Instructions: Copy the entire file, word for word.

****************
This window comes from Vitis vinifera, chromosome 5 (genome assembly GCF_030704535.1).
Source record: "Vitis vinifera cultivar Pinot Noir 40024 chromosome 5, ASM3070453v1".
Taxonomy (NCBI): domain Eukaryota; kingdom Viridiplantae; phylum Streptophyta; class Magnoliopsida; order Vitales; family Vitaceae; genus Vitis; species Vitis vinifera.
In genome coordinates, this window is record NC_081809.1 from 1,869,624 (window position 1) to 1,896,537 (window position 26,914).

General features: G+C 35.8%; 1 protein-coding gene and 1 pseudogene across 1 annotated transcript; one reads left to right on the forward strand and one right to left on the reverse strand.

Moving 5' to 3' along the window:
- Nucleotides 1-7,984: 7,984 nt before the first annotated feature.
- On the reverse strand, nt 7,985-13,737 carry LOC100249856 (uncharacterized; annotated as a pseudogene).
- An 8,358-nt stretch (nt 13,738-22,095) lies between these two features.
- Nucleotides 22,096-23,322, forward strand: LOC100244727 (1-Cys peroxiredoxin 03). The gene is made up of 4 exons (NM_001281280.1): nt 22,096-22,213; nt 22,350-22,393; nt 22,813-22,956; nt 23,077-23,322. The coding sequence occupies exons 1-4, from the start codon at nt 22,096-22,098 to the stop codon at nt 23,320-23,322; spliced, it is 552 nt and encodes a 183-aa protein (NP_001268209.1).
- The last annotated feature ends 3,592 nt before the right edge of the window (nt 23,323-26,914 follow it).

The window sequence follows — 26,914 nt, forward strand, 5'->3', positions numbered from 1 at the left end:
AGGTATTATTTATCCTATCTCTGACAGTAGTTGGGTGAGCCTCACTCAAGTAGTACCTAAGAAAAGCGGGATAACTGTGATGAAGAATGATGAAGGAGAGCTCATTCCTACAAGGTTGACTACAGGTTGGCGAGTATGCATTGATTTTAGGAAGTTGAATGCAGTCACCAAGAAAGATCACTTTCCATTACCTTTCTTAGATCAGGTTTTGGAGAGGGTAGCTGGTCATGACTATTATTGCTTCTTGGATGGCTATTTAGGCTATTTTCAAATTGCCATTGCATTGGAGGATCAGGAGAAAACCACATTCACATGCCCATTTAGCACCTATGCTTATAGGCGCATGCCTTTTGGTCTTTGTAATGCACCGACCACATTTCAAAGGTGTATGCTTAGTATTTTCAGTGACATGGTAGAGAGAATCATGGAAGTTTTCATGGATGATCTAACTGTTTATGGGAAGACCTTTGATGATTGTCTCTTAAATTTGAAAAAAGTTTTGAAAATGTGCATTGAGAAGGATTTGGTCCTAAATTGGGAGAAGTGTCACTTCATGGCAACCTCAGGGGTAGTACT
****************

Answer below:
This window comes from Vitis vinifera, chromosome 5 (genome assembly GCF_030704535.1).
Source record: "Vitis vinifera cultivar Pinot Noir 40024 chromosome 5, ASM3070453v1".
Taxonomy (NCBI): domain Eukaryota; kingdom Viridiplantae; phylum Streptophyta; class Magnoliopsida; order Vitales; family Vitaceae; genus Vitis; species Vitis vinifera.
In genome coordinates, this window is record NC_081809.1 from 1,869,624 (window position 1) to 1,896,537 (window position 26,914).

General features: G+C 35.8%; 1 protein-coding gene and 1 pseudogene across 1 annotated transcript; one reads left to right on the forward strand and one right to left on the reverse strand.

Moving 5' to 3' along the window:
- Nucleotides 1-7,984: 7,984 nt before the first annotated feature.
- On the reverse strand, nt 7,985-13,737 carry LOC100249856 (uncharacterized; annotated as a pseudogene).
- An 8,358-nt stretch (nt 13,738-22,095) lies between these two features.
- Nucleotides 22,096-23,322, forward strand: LOC100244727 (1-Cys peroxiredoxin 03). The gene is made up of 4 exons (NM_001281280.1): nt 22,096-22,213; nt 22,350-22,393; nt 22,813-22,956; nt 23,077-23,322. The coding sequence occupies exons 1-4, from the start codon at nt 22,096-22,098 to the stop codon at nt 23,320-23,322; spliced, it is 552 nt and encodes a 183-aa protein (NP_001268209.1).
- The last annotated feature ends 3,592 nt before the right edge of the window (nt 23,323-26,914 follow it).

The window sequence follows — 26,914 nt, forward strand, 5'->3', positions numbered from 1 at the left end:
AGGTATTATTTATCCTATCTCTGACAGTAGTTGGGTGAGCCTCACTCAAGTAGTACCTAAGAAAAGCGGGATAACTGTGATGAAGAATGATGAAGGAGAGCTCATTCCTACAAGGTTGACTACAGGTTGGCGAGTATGCATTGATTTTAGGAAGTTGAATGCAGTCACCAAGAAAGATCACTTTCCATTACCTTTCTTAGATCAGGTTTTGGAGAGGGTAGCTGGTCATGACTATTATTGCTTCTTGGATGGCTATTTAGGCTATTTTCAAATTGCCATTGCATTGGAGGATCAGGAGAAAACCACATTCACATGCCCATTTAGCACCTATGCTTATAGGCGCATGCCTTTTGGTCTTTGTAATGCACCGACCACATTTCAAAGGTGTATGCTTAGTATTTTCAGTGACATGGTAGAGAGAATCATGGAAGTTTTCATGGATGATCTAACTGTTTATGGGAAGACCTTTGATGATTGTCTCTTAAATTTGAAAAAAGTTTTGAAAATGTGCATTGAGAAGGATTTGGTCCTAAATTGGGAGAAGTGTCACTTCATGGCAACCTCAGGGGTAGTACT